Instructor(s): M. Lowrie     Terms Offered: Autumn
Equivalent Course(s): FNDL 24212,LATN 22100

LATN 32200. Roman Satire. 100 Units.

The object of this course is to study the emergence of satire as a Roman literary genre with a recognized subject matter and style. Readings include Horace Satires 1.1, 4, 6, and 10 and 2.1, 5 and 7; Persius 1 and 5; and Juvenal 1 and 3.

Instructor(s): S. Bartsch-Zimmer     Terms Offered: Winter
Equivalent Course(s): LATN 22200

LATN 32300. Roman Oratory. 100 Units.

Two of Cicero's speeches for the defense in the criminal courts of Rome receive a close reading in Latin and in English. The speeches are in turn considered in relation to Cicero's rhetorical theory as set out in the De Oratore and in relation to the role of the criminal courts in Late Republican Rome.

Instructor(s): P. White     Terms Offered: Spring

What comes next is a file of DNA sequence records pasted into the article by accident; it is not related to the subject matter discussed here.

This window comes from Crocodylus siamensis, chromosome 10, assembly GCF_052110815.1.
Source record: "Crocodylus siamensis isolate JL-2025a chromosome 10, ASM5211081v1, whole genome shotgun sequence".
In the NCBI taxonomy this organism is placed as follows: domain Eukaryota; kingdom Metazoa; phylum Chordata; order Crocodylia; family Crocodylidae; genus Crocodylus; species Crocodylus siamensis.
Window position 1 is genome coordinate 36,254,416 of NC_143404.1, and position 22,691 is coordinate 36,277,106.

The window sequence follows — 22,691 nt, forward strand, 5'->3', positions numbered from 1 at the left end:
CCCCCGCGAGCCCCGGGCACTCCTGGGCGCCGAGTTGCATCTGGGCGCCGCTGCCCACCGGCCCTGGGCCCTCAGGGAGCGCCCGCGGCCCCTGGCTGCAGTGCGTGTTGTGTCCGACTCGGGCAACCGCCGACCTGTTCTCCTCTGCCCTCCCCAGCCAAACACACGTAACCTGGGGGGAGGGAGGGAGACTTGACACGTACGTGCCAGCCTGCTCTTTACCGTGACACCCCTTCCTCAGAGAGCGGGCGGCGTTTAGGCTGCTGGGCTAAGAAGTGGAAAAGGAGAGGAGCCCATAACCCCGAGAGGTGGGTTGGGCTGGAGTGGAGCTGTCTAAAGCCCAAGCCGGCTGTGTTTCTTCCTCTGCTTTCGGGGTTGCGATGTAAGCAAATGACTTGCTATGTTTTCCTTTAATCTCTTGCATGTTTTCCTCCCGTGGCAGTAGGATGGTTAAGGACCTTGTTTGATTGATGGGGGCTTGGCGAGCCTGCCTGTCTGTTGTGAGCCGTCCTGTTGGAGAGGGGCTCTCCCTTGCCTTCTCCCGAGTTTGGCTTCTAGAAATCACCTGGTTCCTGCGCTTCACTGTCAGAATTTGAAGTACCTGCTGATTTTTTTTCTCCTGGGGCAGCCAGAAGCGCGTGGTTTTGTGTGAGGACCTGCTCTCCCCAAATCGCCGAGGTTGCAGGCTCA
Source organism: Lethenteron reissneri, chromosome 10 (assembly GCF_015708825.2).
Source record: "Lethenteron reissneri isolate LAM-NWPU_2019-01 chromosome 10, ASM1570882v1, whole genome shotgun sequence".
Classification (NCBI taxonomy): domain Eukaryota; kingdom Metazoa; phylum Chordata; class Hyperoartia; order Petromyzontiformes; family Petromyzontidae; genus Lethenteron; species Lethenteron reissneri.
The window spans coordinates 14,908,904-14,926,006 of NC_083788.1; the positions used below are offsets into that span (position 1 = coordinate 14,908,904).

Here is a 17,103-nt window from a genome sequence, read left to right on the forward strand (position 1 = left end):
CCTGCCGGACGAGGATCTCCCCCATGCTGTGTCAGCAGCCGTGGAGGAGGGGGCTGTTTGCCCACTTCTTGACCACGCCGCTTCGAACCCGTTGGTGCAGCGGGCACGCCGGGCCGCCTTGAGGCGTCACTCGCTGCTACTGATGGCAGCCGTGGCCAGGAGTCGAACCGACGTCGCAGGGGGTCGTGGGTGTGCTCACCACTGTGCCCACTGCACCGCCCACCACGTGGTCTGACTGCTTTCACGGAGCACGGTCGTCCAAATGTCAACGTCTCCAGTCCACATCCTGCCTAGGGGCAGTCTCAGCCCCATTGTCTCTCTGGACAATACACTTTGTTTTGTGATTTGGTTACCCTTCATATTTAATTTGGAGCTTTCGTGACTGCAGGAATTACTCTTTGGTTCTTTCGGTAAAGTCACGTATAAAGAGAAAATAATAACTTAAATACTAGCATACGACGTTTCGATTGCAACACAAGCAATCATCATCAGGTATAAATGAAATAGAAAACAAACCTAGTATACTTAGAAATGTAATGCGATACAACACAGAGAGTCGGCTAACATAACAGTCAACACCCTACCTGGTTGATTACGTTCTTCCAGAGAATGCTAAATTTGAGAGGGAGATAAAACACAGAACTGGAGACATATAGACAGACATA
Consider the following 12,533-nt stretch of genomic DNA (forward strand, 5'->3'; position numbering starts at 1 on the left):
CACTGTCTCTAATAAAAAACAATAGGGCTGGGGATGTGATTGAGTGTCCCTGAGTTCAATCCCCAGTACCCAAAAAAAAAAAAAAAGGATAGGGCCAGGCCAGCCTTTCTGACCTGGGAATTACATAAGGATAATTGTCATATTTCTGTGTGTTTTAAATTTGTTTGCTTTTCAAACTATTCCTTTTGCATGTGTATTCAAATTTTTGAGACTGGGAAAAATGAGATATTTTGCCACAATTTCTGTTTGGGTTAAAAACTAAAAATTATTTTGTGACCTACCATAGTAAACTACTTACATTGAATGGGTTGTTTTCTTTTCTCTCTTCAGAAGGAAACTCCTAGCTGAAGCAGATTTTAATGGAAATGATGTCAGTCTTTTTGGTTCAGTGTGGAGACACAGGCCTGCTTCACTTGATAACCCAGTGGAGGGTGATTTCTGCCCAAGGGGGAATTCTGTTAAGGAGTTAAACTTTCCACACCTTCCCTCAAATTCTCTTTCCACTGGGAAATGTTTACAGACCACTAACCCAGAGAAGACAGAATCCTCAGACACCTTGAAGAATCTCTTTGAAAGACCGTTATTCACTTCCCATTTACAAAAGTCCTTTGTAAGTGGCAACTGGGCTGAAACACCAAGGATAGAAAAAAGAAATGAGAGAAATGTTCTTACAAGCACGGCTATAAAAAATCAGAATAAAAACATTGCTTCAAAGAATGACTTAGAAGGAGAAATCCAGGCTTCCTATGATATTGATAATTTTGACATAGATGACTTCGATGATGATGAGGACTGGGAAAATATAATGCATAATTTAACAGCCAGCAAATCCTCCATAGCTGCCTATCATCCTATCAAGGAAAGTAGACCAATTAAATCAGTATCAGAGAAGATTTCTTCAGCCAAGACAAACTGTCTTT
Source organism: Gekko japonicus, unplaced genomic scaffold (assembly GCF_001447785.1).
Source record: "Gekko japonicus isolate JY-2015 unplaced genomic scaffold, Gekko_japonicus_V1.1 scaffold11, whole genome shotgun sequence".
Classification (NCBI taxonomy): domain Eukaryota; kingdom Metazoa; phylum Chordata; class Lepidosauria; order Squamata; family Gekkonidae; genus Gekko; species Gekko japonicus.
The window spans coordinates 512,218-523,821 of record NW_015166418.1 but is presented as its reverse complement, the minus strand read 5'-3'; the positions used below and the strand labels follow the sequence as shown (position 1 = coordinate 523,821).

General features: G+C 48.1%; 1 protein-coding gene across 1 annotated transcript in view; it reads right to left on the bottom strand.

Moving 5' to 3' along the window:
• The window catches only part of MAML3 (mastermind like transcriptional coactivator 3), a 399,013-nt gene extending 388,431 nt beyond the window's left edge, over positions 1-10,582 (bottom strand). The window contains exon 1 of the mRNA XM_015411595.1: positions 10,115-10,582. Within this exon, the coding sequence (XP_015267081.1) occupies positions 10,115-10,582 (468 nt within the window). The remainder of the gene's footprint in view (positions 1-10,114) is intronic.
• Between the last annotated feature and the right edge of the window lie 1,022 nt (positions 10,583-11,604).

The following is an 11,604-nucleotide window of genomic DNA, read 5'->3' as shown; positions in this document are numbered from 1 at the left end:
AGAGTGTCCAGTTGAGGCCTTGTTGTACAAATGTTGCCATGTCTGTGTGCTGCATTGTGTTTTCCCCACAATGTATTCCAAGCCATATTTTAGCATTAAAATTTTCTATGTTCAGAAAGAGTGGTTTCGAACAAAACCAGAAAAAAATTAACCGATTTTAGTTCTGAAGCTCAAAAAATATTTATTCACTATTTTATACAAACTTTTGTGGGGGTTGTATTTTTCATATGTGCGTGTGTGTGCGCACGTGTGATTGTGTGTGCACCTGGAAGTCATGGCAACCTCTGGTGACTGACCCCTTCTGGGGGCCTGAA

Equivalent Course(s): LATN 22300

LATN 34400. Latin Prose Composition. 100 Units.

This course is a practical introduction to the styles of classical Latin prose. After a brief and systematic review of Latin syntax, we combine regular exercises in composition with readings from a variety of prose stylists. Our goal is to increase the students' awareness of the classical artists' skill and also their own command of Latin idiom and sentence structure.

Terms Offered: Autumn. Not offered 2017-18
Prerequisite(s): Undergraduates consent of instructor

LATN 40917. Vergilian Receptions. 100 Units.